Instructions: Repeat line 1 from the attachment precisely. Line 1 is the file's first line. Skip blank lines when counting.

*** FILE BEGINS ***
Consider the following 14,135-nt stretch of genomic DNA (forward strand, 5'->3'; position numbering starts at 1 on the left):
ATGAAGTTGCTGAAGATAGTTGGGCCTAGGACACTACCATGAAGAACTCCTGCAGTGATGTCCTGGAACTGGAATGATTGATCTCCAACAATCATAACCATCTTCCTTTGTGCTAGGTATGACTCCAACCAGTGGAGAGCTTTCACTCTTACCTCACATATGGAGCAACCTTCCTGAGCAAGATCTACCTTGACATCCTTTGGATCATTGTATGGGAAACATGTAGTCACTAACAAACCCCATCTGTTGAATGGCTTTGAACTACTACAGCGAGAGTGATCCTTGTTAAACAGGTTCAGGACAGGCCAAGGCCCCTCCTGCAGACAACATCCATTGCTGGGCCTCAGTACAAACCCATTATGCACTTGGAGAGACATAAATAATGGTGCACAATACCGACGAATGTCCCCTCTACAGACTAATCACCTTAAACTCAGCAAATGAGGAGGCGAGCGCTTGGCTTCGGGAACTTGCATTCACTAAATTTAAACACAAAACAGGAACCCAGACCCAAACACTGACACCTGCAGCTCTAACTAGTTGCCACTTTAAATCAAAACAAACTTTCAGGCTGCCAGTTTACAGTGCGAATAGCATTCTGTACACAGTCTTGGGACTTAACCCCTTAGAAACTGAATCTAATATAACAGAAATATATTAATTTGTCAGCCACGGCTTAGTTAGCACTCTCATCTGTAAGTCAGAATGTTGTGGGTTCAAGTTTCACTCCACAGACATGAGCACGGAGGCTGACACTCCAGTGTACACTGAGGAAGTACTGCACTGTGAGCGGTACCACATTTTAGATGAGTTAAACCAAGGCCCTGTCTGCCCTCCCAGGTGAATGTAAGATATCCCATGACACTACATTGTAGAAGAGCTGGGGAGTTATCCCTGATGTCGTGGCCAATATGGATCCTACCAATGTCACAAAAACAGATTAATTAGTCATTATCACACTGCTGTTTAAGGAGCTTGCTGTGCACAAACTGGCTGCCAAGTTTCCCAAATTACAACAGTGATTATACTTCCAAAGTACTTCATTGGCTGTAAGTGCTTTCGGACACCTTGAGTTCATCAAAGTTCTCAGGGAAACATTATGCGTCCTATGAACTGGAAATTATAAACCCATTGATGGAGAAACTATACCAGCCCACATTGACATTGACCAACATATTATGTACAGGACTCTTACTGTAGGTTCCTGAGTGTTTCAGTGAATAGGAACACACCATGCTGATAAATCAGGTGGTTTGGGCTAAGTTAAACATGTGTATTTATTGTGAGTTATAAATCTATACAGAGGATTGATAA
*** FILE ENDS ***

Consider the following 14,135-nt stretch of genomic DNA (forward strand, 5'->3'; position numbering starts at 1 on the left):